As parents, I think piggy banks are wonderful educational tools there, and getting some cash involved with that kid's life so they can understand how money does work. I'm sure every parent out there has dealt with giving their kid five bucks and then finding that $5 sitting on their floor of their room, with all of their dirty clothes. And you're thinking, "Oh my god, does this kid not understand this is actual money here, and if you destroy it, then it's gone?" So, yeah, I think there's an educational purpose there that cash serves. I certainly try to incorporate that into our girls' lives still, but it's just not as easy.

Frankel: Definitely. My three-year-old daughter has a piggy bank in her room and I can't wait for the day in like 10 years when one of her friends comes over and doesn't know what's inside of it.

Moser: [laughs] "Is that candy?" "No, close." Hey, listen, for all of y'all out there, we love to talk about the merits of a cashless society, but I will stand firm, I do believe cash still serves a purpose. I am not rooting for cash to disappear. I just like the convenience and having the options. Good question. Thanks for the topic, Bob. I hope we gave you something to think about there.

Okay, Matt, let's wrap up this week here. We've got One to Watch time. What is your one to watch for this coming week?

Frankel: I'm looking at Deutsche Bank ( DB 3.56% ), ticker DB. They announced a giant restructuring plan. They're cutting 18,000 jobs over the next few years. If you're curious, that is a big number, but they have 92,000 right now, so they're not cutting 80% of their workforce. They're closing their global equities sales desk and their trading desk. They're creating a so-called bad bank, kind of like Citigroup did at the end of the financial crisis with Citi Holdings. The goal, obviously, is to improve profitability and stability. They say that this plan will cut costs by a quarter. Market's not thrilled with it, the stock was down by 6% this morning when I checked. I'm not saying it's a buy, but it's definitely one to keep an eye on as this progresses. If you are a long-term investor and want to take a risk and think that this is going to be a great institution 10 years from now, it could be worth a look.

Moser: Yeah. Anytime you see companies right-sizing their cost structure, there are lives are impacted by that, but from a business perspective, from the investor's perspective, it's usually a good thing. Always something to keep in mind there.

I'm going to go with Ameris Bancorp ( ABCB 2.85% ), a company that obviously we've talked about a lot before here. They just closed the Fidelity deal. We were talking about the big acquisition of Fidelity Bank in Atlanta. That's good. They finally got that knocked out. A bit of a surprise recently in CEO Dennis Zember -- you may remember that we interviewed Dennis back in February on this show -- Dennis Zember has stepped down according to the company base. There were some personal and some family issues, and he felt he needed to step away. It sounds like Palmer Proctor, who is with Fidelity, he served as the president of Fidelity, will be taking over as the CEO of the newly combined bank there, which will continue to be known as Ameris Bancorp. So, we'll have a new CEO to get to know. This wasn't quite a merger of equals, Ameris was the bigger of the two, but I do like the exposure. It gets to some very lucrative lending markets. Banks need to get bigger in order for investors to benefit from that, and it does seem like Ameris is doing the right stuff here to get bigger. Who knows? We'll reach out to Ameris and see if we can't maybe speak with Palmer Proctor one day. That'd be a nice interview to get on the show here. But again, I think it's good they've got that acquisition all wrapped up there, and now it's onward and upward, hopefully. We'll be keeping an eye on it.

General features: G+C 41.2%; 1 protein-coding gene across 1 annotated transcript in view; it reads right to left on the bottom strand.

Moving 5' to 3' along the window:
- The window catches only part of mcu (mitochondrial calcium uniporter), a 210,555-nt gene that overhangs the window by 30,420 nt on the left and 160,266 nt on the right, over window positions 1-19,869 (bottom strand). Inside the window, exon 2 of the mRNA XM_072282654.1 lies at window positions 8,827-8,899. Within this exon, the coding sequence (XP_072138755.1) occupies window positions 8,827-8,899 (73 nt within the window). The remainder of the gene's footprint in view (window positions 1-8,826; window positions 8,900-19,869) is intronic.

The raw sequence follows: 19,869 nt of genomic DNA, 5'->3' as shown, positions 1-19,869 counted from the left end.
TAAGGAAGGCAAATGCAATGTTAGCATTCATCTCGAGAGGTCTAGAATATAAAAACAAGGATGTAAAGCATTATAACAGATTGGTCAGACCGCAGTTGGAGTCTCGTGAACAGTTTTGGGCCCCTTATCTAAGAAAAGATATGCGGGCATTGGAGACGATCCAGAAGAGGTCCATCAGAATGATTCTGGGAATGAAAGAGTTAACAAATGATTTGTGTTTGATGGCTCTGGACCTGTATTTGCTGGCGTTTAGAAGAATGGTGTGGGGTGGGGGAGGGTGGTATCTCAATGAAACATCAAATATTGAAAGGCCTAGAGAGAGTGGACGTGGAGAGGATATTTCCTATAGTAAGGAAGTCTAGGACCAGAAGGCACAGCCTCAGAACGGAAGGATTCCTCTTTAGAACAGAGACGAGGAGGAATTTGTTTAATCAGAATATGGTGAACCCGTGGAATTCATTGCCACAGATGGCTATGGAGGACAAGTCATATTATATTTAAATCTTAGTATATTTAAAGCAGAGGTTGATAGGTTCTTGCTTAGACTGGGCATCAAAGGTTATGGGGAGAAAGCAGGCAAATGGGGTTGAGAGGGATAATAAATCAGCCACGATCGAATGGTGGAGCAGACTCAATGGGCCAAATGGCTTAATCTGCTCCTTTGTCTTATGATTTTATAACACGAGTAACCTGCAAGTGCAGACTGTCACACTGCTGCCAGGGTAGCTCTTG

Matt, thanks a lot for joining this week! It was good talking to you again.

Frankel: Always good to be here!

Moser: Okay. As always, people on the program may have interest in the stocks they talk about, and The Motley Fool may have formal recommendations for or against, so don't buy or sell stocks based solely on what you hear. Today's show was produced by Austin Morgan. For Matt Frankel, I'm Jason Moser, thanks for listening and we'll see you next week.

This article represents the opinion of the writer, who may disagree with the “official” recommendation position of a Motley Fool premium advisory service. We’re motley! Questioning an investing thesis – even one of our own – helps us all think critically about investing and make decisions that help us become smarter, happier, and richer.